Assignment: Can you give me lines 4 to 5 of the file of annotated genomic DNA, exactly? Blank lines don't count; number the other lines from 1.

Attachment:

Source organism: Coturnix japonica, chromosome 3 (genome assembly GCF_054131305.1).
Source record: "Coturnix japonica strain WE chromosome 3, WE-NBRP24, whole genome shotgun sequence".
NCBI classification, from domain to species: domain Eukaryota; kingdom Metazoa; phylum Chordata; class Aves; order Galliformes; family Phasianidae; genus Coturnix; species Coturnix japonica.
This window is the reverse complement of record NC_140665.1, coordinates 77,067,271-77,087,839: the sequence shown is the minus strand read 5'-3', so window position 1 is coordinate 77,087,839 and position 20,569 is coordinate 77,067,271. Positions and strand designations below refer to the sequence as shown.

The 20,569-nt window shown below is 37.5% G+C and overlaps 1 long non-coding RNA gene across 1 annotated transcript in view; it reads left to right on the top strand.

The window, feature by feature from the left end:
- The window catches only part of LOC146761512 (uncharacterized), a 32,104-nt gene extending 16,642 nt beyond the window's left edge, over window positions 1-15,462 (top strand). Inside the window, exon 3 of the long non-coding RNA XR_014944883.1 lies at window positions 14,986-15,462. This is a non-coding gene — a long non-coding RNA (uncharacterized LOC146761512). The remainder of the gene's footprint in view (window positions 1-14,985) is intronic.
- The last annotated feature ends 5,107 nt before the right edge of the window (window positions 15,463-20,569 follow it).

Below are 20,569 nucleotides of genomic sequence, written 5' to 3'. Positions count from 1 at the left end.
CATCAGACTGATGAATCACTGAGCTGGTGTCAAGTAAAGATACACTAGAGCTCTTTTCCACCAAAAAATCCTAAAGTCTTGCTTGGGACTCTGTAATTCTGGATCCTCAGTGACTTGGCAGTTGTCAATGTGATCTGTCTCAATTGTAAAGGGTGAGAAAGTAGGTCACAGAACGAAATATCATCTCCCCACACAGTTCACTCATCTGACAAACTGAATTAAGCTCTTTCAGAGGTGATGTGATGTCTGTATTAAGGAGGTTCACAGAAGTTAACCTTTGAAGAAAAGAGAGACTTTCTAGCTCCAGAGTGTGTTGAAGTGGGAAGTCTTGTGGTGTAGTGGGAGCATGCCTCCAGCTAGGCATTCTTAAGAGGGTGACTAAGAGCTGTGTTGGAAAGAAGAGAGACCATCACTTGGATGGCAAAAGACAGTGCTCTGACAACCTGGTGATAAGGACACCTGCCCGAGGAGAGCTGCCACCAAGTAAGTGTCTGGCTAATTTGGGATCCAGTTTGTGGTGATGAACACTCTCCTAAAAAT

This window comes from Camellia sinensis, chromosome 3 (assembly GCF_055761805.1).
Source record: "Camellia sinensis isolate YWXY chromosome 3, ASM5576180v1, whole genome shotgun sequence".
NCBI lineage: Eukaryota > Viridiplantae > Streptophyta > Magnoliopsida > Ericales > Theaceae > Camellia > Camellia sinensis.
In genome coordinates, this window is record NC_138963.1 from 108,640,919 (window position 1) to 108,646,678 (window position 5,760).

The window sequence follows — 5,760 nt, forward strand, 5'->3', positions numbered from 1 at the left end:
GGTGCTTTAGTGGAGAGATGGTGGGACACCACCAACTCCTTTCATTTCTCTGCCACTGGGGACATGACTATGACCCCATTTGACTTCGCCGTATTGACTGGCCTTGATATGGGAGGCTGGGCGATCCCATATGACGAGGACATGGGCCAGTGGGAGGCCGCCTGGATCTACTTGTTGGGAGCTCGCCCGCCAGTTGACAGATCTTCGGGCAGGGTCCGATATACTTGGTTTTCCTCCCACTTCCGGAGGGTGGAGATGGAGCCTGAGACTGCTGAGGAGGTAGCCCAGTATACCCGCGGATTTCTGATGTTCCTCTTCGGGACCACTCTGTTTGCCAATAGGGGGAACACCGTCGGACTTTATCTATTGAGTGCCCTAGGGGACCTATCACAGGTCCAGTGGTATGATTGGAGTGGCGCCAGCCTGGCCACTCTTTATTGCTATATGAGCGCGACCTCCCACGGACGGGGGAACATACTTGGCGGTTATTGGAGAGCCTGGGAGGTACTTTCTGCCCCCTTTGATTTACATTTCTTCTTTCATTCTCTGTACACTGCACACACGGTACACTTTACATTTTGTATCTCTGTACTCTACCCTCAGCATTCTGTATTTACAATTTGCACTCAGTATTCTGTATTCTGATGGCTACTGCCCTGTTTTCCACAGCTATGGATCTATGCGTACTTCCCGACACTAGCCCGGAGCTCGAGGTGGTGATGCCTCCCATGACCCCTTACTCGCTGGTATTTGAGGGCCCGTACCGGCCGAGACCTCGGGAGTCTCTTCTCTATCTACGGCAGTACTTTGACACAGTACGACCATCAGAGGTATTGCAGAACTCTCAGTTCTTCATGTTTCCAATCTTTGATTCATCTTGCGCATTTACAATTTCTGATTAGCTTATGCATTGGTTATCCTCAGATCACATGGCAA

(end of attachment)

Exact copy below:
This window is the reverse complement of record NC_140665.1, coordinates 77,067,271-77,087,839: the sequence shown is the minus strand read 5'-3', so window position 1 is coordinate 77,087,839 and position 20,569 is coordinate 77,067,271. Positions and strand designations below refer to the sequence as shown.

The 20,569-nt window shown below is 37.5% G+C and overlaps 1 long non-coding RNA gene across 1 annotated transcript in view; it reads left to right on the top strand.